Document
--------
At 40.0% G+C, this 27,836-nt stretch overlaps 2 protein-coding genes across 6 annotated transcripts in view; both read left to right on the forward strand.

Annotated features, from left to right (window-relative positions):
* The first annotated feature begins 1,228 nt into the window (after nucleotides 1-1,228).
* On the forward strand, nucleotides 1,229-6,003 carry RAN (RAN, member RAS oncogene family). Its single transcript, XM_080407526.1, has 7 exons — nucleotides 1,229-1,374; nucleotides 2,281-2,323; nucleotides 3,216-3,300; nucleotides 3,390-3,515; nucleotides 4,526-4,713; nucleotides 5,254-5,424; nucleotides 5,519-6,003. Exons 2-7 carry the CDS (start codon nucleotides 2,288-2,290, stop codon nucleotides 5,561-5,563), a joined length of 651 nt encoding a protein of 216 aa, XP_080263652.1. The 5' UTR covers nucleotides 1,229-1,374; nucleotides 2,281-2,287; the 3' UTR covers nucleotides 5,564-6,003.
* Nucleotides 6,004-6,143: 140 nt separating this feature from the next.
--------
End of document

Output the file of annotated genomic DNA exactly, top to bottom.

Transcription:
At 40.0% G+C, this 27,836-nt stretch overlaps 2 protein-coding genes across 6 annotated transcripts in view; both read left to right on the forward strand.

Annotated features, from left to right (window-relative positions):
* The first annotated feature begins 1,228 nt into the window (after nucleotides 1-1,228).
* On the forward strand, nucleotides 1,229-6,003 carry RAN (RAN, member RAS oncogene family). Its single transcript, XM_080407526.1, has 7 exons — nucleotides 1,229-1,374; nucleotides 2,281-2,323; nucleotides 3,216-3,300; nucleotides 3,390-3,515; nucleotides 4,526-4,713; nucleotides 5,254-5,424; nucleotides 5,519-6,003. Exons 2-7 carry the CDS (start codon nucleotides 2,288-2,290, stop codon nucleotides 5,561-5,563), a joined length of 651 nt encoding a protein of 216 aa, XP_080263652.1. The 5' UTR covers nucleotides 1,229-1,374; nucleotides 2,281-2,287; the 3' UTR covers nucleotides 5,564-6,003.
* Nucleotides 6,004-6,143: 140 nt separating this feature from the next.